>@Cyrille Lachèvre/EIB
@Cyrille Lachèvre/EIB

During a trip to Madagascar, European Investment Bank (EIB) Vice-President Ambroise Fayolle visited a number of ongoing road infrastructure projects, co-financed by the EIB with the active support of the European Commission.

He visited some of the sites included in the “Post Catastrophe” project and the site of the “Rocade” project in Antananarivo. The Minister of Regional Development, Housing and Public Works, and representatives of Agence Française de Développement, the European Union Delegation in Madagascar and the promoter Agence Routière de Madagascar were also in attendance.

The first site of the “Post Catastrophe” project visited was the 47km urban roads component, including in particular the RN2, the RN7, Route d’Itaosy and the 22.75km Avarabohitra bypass – four of the seven sites included in that component. These sections were rehabilitated and repaired both to improve journey times and provide sustainable infrastructure. The delegation led by the EIB Vice-President examined the work, which began at the end of 2018 following the initial EIB disbursements (now totalling over €13m) and was delivered in January. Apart from repairs to roads, work on renovating flood protection dams is also well under way. Works to strengthen the banks on the six sites of this project component are progressing steadily. Three sites were completed in 2019 and served to protect crops in the Soavina region during the 2019-2020 cyclone season. At each of these sites, the infrastructure affected has been rehabilitated not just to repair the damage caused but also to adapt to climate change and make the infrastructure more resilient to future risks.

Meanwhile, work on the Rocade project started in July 2018 thanks to the support of AFD, which financed all of the preparatory studies and paved the way for a maiden EU grant of €5m. This 8.2km road project is key to reducing traffic congestion in Antananarivo and is fully in line with the goals of the EU, which has made transport a priority objective for EU aid in Madagascar.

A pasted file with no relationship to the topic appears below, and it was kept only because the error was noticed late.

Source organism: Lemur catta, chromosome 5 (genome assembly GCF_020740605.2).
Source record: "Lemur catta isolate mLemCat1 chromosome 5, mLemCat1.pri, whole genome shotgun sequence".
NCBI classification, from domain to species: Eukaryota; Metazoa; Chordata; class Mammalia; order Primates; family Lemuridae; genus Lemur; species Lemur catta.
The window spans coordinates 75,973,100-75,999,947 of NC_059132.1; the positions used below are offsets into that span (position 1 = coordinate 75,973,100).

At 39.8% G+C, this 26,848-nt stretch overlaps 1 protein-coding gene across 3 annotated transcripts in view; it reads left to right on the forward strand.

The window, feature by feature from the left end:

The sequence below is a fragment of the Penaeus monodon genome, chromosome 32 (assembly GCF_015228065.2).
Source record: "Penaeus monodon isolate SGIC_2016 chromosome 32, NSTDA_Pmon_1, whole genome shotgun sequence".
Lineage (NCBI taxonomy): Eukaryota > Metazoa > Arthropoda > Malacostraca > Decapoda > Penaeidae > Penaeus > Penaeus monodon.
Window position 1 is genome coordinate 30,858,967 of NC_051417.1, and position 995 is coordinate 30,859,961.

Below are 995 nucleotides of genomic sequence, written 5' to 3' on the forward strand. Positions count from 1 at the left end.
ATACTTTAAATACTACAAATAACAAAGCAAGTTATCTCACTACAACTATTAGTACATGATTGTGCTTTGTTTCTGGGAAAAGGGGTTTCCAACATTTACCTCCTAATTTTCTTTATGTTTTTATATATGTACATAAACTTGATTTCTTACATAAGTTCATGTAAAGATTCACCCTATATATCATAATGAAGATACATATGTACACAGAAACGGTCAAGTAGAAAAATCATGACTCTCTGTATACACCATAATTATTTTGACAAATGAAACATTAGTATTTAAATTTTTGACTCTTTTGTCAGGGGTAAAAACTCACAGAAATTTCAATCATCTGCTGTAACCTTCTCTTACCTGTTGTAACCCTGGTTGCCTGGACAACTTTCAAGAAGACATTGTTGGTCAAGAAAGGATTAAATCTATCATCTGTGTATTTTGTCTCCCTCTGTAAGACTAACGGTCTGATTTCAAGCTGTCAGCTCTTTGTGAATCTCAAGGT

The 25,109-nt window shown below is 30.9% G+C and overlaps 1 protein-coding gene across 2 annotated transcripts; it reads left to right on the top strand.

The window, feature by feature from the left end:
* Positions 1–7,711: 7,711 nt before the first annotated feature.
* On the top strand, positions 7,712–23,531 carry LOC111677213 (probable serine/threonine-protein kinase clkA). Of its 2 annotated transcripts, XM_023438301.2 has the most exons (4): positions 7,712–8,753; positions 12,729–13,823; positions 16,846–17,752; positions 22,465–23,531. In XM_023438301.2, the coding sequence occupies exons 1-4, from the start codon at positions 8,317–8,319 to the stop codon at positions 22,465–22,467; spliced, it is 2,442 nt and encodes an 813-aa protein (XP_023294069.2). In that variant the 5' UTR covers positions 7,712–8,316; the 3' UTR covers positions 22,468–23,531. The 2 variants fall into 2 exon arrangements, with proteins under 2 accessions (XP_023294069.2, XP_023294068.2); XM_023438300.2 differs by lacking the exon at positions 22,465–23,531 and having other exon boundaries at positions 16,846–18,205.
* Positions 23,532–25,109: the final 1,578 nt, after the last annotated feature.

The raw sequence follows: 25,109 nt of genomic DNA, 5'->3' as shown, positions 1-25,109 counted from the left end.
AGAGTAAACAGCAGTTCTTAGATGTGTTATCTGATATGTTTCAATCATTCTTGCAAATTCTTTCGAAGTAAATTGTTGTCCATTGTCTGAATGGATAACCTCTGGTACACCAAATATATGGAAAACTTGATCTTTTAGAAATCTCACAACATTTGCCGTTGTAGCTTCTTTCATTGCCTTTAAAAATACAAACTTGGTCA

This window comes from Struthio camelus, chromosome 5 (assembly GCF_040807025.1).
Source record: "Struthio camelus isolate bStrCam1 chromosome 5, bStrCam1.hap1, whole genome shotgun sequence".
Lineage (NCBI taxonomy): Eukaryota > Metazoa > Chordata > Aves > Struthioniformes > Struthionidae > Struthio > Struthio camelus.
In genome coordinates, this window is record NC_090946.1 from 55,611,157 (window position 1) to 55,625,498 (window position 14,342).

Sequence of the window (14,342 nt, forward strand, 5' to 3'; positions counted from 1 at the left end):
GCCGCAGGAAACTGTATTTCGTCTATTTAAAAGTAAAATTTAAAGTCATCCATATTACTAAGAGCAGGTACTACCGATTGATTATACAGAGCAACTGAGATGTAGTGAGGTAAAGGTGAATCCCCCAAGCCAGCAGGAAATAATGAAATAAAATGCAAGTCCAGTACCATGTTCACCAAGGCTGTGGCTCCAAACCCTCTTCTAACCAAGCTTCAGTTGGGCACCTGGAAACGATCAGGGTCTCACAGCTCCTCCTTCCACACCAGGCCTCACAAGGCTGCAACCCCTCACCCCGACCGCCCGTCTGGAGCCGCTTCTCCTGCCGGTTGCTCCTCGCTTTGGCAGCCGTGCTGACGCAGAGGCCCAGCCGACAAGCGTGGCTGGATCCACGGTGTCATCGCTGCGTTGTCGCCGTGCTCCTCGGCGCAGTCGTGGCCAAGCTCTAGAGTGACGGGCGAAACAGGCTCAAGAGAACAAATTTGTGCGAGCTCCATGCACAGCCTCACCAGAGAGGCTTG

Following these visits, those attending also referred to the Modernisation Réseau Routier project financed in equal proportions by the EIB and the EU in order to rehabilitate the RN6 and RN13 trunk roads that provide access to two ports of economic and industrial significance, in the north and south of Madagascar respectively.

The two areas covered by the project are known for their agricultural and fisheries resources (in the north) and for the mining and quarrying industry (in the south). The project will therefore help keep the network accessible. The RN6 has been the victim of overuse by local industries for some years now and the numerous weather-related risks have taken their toll on what remained of this section of trunk road.

Overall, since 2014 the EIB has committed to financing the Madagascar road network to the tune of €178m, supplemented by €120m in grants from the European Commission.